Winter solstice amongst indigenous in the US

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A few miles outside of Collinsville, Illinois and north-west of St. Louis, sits mounds, but not just any patch of hills. These mounds are ancient.

Here, you will find evidence of a prehistoric, Native city that was the center of massive winter solstice festivals occurring thousands of years before Ireland’s Stonehenge.

Between Illinois and Missouri, are Cahokia Mounds, the largest archaeological site in the United States that evidences a sophisticated culture of people called, The Mississippians.

Cahokia Mounds Historical Site

Cahokia Mounds Historical Site is 2,200 acres, yet its original size estimates to be a six-mile-stretch. According to archaeological digs, the area once the city of Cahokia, and consisted of multiple-story housing and pyramid-like structures for over 100,000 people. Similar to Egyptian and Mayan pyramids, the mounds perfectly align with the solar system during the winter and summer solstice, and the spring and fall equinox.

Winter Solstice

Winter Solstice. Photo credit: Noah Silliman

In indigenous cultures around the world, the sun was acknowledged as a critical part of life. During winter solstice, the Earth’s maximum axial tilt to the sun is 23°23’ for a single moment in the year. In the northern hemisphere, the angle of the sun creates a day with the shortest amount of daylight.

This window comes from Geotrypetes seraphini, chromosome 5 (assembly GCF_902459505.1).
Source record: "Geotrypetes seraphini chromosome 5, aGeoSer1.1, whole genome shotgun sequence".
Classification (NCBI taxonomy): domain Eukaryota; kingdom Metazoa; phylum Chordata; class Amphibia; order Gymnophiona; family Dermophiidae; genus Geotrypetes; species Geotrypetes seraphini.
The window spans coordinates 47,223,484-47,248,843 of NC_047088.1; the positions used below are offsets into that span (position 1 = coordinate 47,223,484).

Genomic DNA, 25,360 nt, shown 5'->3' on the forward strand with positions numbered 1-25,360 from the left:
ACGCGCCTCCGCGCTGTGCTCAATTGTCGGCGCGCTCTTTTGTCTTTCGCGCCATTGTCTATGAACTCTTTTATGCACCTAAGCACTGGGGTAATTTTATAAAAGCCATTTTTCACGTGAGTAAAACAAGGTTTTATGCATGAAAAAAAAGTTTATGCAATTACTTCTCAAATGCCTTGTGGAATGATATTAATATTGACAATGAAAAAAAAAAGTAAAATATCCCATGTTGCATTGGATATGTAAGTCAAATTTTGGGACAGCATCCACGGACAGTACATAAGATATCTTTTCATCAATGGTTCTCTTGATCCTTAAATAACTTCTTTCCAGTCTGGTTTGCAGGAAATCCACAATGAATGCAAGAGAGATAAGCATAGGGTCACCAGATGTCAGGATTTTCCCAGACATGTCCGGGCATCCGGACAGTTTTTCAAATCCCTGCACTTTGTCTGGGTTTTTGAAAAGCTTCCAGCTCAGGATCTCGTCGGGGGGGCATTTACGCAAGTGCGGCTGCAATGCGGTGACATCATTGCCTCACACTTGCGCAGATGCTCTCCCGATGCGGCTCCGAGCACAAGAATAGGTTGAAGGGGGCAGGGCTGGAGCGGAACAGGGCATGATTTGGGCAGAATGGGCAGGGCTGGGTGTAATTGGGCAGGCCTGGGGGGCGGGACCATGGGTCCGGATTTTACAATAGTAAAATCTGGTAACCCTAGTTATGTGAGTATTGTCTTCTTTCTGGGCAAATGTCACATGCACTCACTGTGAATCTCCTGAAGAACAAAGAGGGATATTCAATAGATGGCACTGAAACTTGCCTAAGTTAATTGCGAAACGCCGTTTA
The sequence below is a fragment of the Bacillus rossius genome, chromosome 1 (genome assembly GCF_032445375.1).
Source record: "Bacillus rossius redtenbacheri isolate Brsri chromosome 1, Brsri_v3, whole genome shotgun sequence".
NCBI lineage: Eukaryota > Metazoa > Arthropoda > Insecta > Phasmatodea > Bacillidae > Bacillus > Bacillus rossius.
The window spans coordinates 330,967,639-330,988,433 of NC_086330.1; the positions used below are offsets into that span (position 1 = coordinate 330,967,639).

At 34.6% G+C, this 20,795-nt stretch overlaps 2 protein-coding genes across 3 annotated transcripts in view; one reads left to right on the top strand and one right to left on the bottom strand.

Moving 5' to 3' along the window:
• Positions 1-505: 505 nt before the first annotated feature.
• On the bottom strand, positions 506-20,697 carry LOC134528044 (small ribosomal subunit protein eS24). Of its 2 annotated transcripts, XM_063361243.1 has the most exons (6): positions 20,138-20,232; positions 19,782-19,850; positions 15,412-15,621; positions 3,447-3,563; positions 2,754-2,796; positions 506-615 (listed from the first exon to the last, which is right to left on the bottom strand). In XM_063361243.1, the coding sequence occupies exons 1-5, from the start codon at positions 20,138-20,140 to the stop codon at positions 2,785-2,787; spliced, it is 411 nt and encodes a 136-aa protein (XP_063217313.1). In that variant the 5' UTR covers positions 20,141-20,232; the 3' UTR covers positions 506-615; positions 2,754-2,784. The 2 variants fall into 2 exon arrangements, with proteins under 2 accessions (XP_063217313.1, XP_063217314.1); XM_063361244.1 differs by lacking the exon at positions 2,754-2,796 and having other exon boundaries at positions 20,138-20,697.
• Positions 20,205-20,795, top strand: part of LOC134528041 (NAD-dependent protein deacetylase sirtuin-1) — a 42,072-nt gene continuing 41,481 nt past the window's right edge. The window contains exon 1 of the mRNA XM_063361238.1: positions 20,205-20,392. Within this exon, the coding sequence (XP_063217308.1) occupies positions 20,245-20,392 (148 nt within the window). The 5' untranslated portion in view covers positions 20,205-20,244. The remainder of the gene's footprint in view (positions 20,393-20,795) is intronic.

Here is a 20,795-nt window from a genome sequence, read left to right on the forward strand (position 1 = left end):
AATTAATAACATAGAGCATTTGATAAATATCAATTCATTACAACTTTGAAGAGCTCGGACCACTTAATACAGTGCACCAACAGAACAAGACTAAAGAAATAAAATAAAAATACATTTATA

At Cahokia, structures were built to align so perfectly that 408 miles away in Peebles, Ohio., another structure called, The Great Serpent, looks like it slithers away from the mounds in Illinois.

The mounds at Cahokia and its significance are so old, that Native Americans today still work to understand its fullness. Still, the mounds creation and who built them are a mystery parallel also to Mayan, Egypt, and Stonehenge structures.

More over, the closeness of winter solstice and Christmas is not a coincidence. When Christmas was implemented in Rome at about 300 A.D., it was around the celebration of the pagan holiday, Sol Invictus or the festival celebrating the invincible sun.

Turtle Island

Native American musicians at a Pow Wow. Photo credit: André Lui Bernardo

What is sure about winter solstice is the importance of the sun in daily life. The changing season meant the coming of the cold where crops did not grow. Animals were slaughtered for meat during the frigid months, as well, the storage of harvests took place.

There are a number of winter solstice celebrations among different native nations from South to North America. The general term used to describe winter solstice for native people is “Welcoming the return of the light on turtle island.”

For natives, turtle island is the their name for the world. Welcoming the sun is because after the shortest day, the winter solstice, the days in the year get longer until it reaches an apex, the summer solstice. Essentially, winter time is the end that ushers in a new beginning.

During ceremony, Native nations perform rituals that observe life, the ancestors, spirit worlds and the world in which they lived.

Unfortunately, after years of purging native tradition by Christianity and Catholicism, the traditions and a thorough understanding of the rites have been erased in a significant amount of native peoples (Click here for a list of Native Mounds in the United States).

With rise of Gen Xers, millennials and Generation Z looking for ancient ways to observe the winter holiday season, going back to traditional ceremonies is seen as more than a niche lifestyle, but permanent way of living.

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